Thomas Moore’s Lalla Rookh inspired dozens of songs by composers in Europe and America, dating from 1817 into the later Victorian period. James Power (d. 1836), who held the copyright over Thomas Moore’s music, seems to have encouraged or accepted material suitable for the domestic music market from a number of professional and amateur musicians, the most intriguing of who is one Lady Flint. Her Five Songs and a Duet, issued by Power on or around 1818, sets six song lyrics from within Moore’s ‘Oriental Romance’, including:

  • ‘Bendemeer’s Stream’ (Zelica’s song to her beloved Azim in ‘The Veiled Prophet’);
  • a duet for soprano and tenor, ‘Oh fair as the Sea-flower’  (“Farewell to thee, Araby’s daughter”), which is the Peri’s farewell to the drowned Arabian princess Hinda of ‘The Fire-Worshippers’;
  • ‘Namouna’s song’ (“I know where the winged visions dwell”), sung by the benevolent sorceress in ‘The Light of the Harem’ as she casts a spell to bring sleep to the love-lorn Nourmahal;
  • (“From Cindara’s warbling fount I come”- rendered by one of Namouna’s charmed spirits to the sleeping Nourmahal – promises the odalisque that her lover will return to dote  at her feet;
  • “There’s a bliss beyond all that the Minstrel has told” and “Fly to the Desert, fly to me” are subsequently sung by a hidden Nourmahal to her estranged lover Selim, who is so utterly enchanted that the two are thoroughly reconciled.

COPAC records but one other published composition by Lady Flint: ‘C’est mon ami : rendez-le moi’, a ‘Romance’ that begins:”Ah! s’il est dans notre village” and was written by Jean Pierre Claris de Florian (1755-94). Indeed, as a figure she would remain utterly shadowy to us if it were not for the  raconteur Captain Rees Howell Gronow (1794-1865), an officer in the Welsh Grenadiers and man about town whose Reminiscences and and Recollections [about]  the camp, clubs, court and society, 1810-1860 tells us

Among those of the fashionable world in London who patronised music … no one was more conspicuous than Lady Flint; whose charming concerts, given generally on Sunday at her house in Birdcage Walk, delighted all who had musical tastes and enjoyed the honour of an invitation. (London: John Nimmo, 1900, vol. 2, p. 267)

Gronow continues with an anecdote about the disruptive effect of noisy tea-drinkers on the musicians at one such event, establishing that the repertory performed included  violin concerto by Beethoven. Lady Flint counted among those who would perform at her concerts some of the leading London musicians of the day- including the acclaimed pianist-composers Jan Ladislav Dussek and Johann Baptiste Cramer, the “celebrated” violinist Giovanni Battista Viotti, and the double-bassist Domenico Dragonetti. From this one small anecdote we catch a glimpse of a woman of taste and discernment whose exposure to the best music and musicians of her day surely inspired her own imaginative responses to Moore’s lyrics.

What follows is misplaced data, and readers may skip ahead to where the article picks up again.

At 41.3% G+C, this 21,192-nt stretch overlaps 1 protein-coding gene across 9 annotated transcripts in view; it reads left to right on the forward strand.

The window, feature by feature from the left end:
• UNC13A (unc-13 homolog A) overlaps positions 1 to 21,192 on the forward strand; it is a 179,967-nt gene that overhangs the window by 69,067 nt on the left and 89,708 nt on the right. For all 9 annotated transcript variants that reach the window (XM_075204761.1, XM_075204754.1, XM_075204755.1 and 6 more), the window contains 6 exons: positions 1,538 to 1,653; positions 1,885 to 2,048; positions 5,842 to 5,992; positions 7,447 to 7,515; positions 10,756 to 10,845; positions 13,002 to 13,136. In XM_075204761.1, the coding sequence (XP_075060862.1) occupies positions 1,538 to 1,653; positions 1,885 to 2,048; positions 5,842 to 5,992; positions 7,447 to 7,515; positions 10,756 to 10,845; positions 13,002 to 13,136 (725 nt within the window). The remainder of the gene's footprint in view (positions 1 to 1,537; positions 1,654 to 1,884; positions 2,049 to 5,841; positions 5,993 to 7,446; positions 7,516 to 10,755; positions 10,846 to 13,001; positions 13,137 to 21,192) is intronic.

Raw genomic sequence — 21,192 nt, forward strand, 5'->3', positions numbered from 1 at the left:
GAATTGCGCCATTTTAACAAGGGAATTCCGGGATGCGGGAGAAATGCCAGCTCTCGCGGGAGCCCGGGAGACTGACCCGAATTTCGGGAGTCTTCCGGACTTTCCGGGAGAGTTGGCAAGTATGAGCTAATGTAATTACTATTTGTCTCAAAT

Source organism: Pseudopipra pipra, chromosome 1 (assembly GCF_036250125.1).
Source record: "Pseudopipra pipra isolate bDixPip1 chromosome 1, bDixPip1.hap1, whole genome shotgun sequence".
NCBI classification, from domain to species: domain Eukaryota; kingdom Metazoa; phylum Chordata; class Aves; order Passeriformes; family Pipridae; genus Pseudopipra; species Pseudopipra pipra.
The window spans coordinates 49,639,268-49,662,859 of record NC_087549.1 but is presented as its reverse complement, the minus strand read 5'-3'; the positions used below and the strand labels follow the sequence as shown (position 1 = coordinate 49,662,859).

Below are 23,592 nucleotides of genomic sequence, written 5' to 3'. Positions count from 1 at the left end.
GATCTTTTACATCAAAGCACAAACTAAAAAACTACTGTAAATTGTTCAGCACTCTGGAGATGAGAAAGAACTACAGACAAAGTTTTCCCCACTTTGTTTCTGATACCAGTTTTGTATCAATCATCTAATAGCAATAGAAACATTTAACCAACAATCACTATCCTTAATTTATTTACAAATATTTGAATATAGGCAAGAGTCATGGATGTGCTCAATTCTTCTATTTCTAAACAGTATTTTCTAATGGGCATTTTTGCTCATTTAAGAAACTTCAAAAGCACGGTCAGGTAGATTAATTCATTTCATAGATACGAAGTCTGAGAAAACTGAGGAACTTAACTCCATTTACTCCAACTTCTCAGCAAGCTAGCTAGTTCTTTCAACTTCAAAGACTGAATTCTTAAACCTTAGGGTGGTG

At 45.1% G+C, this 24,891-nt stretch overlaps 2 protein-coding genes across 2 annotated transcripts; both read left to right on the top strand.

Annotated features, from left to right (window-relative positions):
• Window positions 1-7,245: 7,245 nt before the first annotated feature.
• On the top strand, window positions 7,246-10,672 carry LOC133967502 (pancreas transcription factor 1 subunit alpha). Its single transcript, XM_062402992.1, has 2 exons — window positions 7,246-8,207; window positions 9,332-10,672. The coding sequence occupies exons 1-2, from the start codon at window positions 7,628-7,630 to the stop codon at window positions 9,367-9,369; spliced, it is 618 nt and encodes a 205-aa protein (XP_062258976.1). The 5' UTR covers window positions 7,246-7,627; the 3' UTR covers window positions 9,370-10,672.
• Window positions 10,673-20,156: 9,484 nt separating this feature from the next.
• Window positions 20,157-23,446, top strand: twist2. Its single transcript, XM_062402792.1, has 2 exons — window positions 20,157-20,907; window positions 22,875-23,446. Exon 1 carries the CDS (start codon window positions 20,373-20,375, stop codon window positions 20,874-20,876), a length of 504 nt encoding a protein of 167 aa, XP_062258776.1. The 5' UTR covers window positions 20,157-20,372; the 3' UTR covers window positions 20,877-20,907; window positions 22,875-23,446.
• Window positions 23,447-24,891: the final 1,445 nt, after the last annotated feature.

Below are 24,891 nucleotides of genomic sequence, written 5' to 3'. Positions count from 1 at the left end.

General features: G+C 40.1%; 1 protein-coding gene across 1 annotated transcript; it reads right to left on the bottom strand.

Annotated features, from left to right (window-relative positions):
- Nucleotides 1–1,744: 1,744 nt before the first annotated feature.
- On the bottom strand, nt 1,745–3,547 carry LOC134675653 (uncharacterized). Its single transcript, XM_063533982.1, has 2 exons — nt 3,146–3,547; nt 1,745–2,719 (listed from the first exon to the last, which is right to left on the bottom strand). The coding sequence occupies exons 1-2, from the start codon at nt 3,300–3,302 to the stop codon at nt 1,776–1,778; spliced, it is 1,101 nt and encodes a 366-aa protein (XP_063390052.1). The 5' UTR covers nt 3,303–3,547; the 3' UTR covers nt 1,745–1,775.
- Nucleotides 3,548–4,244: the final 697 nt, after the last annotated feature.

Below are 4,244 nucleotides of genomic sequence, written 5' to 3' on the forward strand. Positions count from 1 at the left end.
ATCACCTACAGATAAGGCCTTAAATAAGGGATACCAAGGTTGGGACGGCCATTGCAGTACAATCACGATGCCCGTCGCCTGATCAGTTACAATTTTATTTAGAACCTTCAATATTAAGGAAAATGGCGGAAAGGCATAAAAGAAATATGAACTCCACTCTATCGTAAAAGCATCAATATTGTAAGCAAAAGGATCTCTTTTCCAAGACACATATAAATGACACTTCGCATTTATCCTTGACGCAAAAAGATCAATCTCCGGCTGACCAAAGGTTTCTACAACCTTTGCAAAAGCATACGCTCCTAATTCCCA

Project ERIN is pleased to make available a recording from Lady Flint’s Five Songs, including a performance by BMUS students (graduating class of 2017) of the duet, “Farewell to thee Araby’s Daughter”

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The performers are: Courtney Burns, soprano; Matthew Campbell, tenor; Poppy Wheeler, flute; Linzi Jones, violin; Jenny Garrett, piano.

 

In an earlier blog post, Tríona O’Hanlon announced the immediate airing of  the ERIN radio documentary “An oriental romance: Thomas Moore’s Lalla Rookh” on RTÉ Lyric. An icloud account for this recording is now available at:

Technician & Technical Assistant: Dr David Bird (QUB), Oisín Hughes (QUB)

Producer & Presenter: Claire Cunningham (Rockfinch Ltd.)

 

This documentary, which marked the 200th anniversary of the first edition, includes excerpts of rarely-heard music inspired by Thomas Moore’s ‘oriental romance’. Mezzo soprano Helen Aiken and pianist Aoife O’Sullivan perform works by Victorian composer John Francis Barnett, the American Moravian composer George Klemm, as well as from the work that launched Robert Schumann as a composer of substance – Das Paradies und die Peri (1843). The reception of the first Irish performance of this work is discussed by Anja Bunzel, a recent PhD candidate of NUI Maynooth. We hear the mezzo soprano Martha O’Brien rehearsing Mozart-student Thomas Attwood’s cantata “Her hands were clasp’d” with O’Sullivan and Sinéad Campbell-Wallace of the Dublin Institute of Technology. Martha later performs George Kiallmark’s “Farewell to thee Araby’s Daughter” from an original edition issued by Moore’s publisher James Power. BMUS students from Queen’s University of Belfast (flautists Poppy Wheeler and Ciara Jackson, accompanied by Jenny Garrett on piano)  perform an arrangement of Sir John Stevenson’s tender response to Moore’s “‘Twas his own voice”- a text that marks a pivotal moment in the story of the star-crossed lovers Hinda and Hafed. Further contributions on  Moore’s ‘oriental romance’ itself and its cultural context are provided by Drs Daniel Roberts,   Sarah McCleave, and Tríona O’Hanlon (Queen’s University Belfast), while librarians Síobhan Fitzpatrick (Royal Irish Academy) and Gerry Long (National Library of Ireland) discuss works by Moore in their collections; the Royal Irish Academy possesses a significant portion of Moore’s own library, which is available for consultation.